Yeah. Creepy as hell.  Especially when a significant number of voices around you immediately pick up the chant.

dum, dum, dum
Honey, What have you done?
dum, dum, dum
It’s the sound.

The second refrain ends with the word ‘sound’ delivered in a kind of a hiss. It was a little thing, but I’ll always remember the chill I got when that hiss was multiplied by dozens of voices coming out of the dark, from all directions.

When Stephen Tyler’s vocals really kick in, however, the song transforms from a moan into an anthem. By the first chorus, it seemed to me that everyone in the lot was singing along. It may have been the first time I witnessed a crowd join forces in such a spontaneous way. It was thrilling, at least to me.

Before the song could end, the big screen came to life again, everyone switched off the music, and The Exorcist III began.

(The Exorcist III is well worth a rental. It entirely ignores the second film in the franchise, and picks up 15 years after The Exorcist ends. George C. Scott – who was also wonderful in The Changeling – is fantastic.)

Though Ogre and I got caught up in the plot, we couldn’t help but notice many folks, who had started the movie in the open air, retreating to the safety of their cars as the film became increasingly unsettling.

When it was over, the mood had shifted again. There was some laughter, and some shouting – because there always is between features –  but mostly we heard only the haunting sacred music that played over the credits.

(Google Come Falda di Neve, if you want to hear it.)

Some cars left; a small pack of bikers rumbled into the lot as quietly as possible. A message appeared on the screen, warning that it was last call for concessions. Nightbreed started.

(Nightbreed was a revelation to me that night. It was chock-full of beautiful monsters and horrific people. If you know me, you know why that resonated. [ The post, Checking out of the Paranormal Hotel, touches on that theme.] In truth, I’d forgotten about the film until I started this post. I’ll be re-watching it soon and I’ll let you know how it holds up.)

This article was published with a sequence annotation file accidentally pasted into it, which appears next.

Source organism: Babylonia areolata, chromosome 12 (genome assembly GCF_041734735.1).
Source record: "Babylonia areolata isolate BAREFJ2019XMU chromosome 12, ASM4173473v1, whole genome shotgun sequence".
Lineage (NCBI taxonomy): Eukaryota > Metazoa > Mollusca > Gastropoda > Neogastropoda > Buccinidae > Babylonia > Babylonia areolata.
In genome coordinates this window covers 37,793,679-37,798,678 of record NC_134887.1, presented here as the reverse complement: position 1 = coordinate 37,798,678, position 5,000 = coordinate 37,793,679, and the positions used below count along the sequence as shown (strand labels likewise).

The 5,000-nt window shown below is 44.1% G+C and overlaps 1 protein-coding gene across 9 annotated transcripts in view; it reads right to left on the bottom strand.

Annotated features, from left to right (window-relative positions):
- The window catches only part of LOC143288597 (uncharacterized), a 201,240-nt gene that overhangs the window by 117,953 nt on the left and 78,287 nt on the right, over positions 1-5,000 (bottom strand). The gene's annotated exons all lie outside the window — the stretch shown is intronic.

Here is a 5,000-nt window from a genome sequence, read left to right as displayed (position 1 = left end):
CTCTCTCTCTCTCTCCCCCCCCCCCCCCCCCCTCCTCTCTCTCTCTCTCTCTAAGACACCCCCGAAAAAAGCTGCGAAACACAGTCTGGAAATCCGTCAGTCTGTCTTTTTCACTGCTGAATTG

Within the half-hour, the concession stand went dark. Through the next hour, another handful of cars gave up and crept away. The night got cooler. After we rolled up the windows they wanted to fog over, which obscured our view of the increasingly abandoned-looking lot. After a figure startled us by walking very close to the driver’s door on its way to the restroom, Ogre leaned across me and locked my door.

It was awesome.

I was not so deliciously creeped-out again until – years later – we walked home from a midnight showing of The Blair Witch Project. (But that’s another story.)


So finally I come to the point of this particular blog post: In the hope that I can recapture even a tiny bit of the wonderful eeriness I enjoyed on that August night, I’ve gathered a list of horror and thriller movies that might, just might, play at the drive-in this summer. Click any image to be whisked to its trailer. Be aware there is often a delay between a film’s release date and its showing at a drive-in.

By the way, I’m not a slasher nor grindhouse fan. When I previewed each movie trailer for this list, if I thought, “No way, too ________.” I didn’t include it. A couple of the ones that are here teeter on the edge for me, but I’ll wait until some of your reviews come in before I rule them out.

2013’s summer horror / thriller movies:

Opened earlier this summer –

(If a theater decides to do a horror triple feature, it may go back to films released earlier in the year to round out the ticket. Nightbreed, for example, was actually released in February of 1990, but we saw it in August.)

movie poster Stoker

March 1st, 2013

STOKER – Unlikely that this will come to a drive-in, but I’m kicking myself for missing it when it was in the regular theaters. Apparently it’s full of “the new gothic” fashion. Also, I love Nicole Kidman in horror / thrillers.

movie poster black rock






BLACK ROCK – Looks a little too much like Deliverance with women for my taste, but I like the premise, and the environment of the movie is certainly summery. It might be fun for a girls’ night out.

movie poster after earth






AFTER EARTH – Not strictly a horror film but scifi does the trick for me too. And lately Ogre and I have been thinking about re-watching some of the other M. Night Shyamalan movies that we dismissed, now that we know he’s deliberately doing homages.